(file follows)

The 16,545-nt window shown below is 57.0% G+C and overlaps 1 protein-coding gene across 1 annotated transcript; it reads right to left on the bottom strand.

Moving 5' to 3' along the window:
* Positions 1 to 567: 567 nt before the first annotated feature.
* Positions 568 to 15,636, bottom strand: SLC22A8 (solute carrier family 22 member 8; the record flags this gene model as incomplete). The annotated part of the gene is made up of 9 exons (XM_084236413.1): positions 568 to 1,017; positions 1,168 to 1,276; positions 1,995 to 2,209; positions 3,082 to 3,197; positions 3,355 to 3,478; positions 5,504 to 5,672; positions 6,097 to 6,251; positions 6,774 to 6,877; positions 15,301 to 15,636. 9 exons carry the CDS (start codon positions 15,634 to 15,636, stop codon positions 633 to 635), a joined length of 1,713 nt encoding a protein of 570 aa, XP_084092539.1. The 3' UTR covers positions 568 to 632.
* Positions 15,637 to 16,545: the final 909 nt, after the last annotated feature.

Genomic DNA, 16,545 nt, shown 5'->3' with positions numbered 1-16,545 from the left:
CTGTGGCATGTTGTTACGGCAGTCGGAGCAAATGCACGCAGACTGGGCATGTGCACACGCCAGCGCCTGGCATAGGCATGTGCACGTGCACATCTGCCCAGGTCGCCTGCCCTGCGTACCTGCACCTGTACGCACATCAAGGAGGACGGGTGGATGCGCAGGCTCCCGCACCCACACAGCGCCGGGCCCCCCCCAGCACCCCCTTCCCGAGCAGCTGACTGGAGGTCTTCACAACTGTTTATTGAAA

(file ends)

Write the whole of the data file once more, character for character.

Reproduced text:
The 16,545-nt window shown below is 57.0% G+C and overlaps 1 protein-coding gene across 1 annotated transcript; it reads right to left on the bottom strand.

Moving 5' to 3' along the window:
* Positions 1 to 567: 567 nt before the first annotated feature.
* Positions 568 to 15,636, bottom strand: SLC22A8 (solute carrier family 22 member 8; the record flags this gene model as incomplete). The annotated part of the gene is made up of 9 exons (XM_084236413.1): positions 568 to 1,017; positions 1,168 to 1,276; positions 1,995 to 2,209; positions 3,082 to 3,197; positions 3,355 to 3,478; positions 5,504 to 5,672; positions 6,097 to 6,251; positions 6,774 to 6,877; positions 15,301 to 15,636. 9 exons carry the CDS (start codon positions 15,634 to 15,636, stop codon positions 633 to 635), a joined length of 1,713 nt encoding a protein of 570 aa, XP_084092539.1. The 3' UTR covers positions 568 to 632.
* Positions 15,637 to 16,545: the final 909 nt, after the last annotated feature.

Genomic DNA, 16,545 nt, shown 5'->3' with positions numbered 1-16,545 from the left:
CTGTGGCATGTTGTTACGGCAGTCGGAGCAAATGCACGCAGACTGGGCATGTGCACACGCCAGCGCCTGGCATAGGCATGTGCACGTGCACATCTGCCCAGGTCGCCTGCCCTGCGTACCTGCACCTGTACGCACATCAAGGAGGACGGGTGGATGCGCAGGCTCCCGCACCCACACAGCGCCGGGCCCCCCCCAGCACCCCCTTCCCGAGCAGCTGACTGGAGGTCTTCACAACTGTTTATTGAAA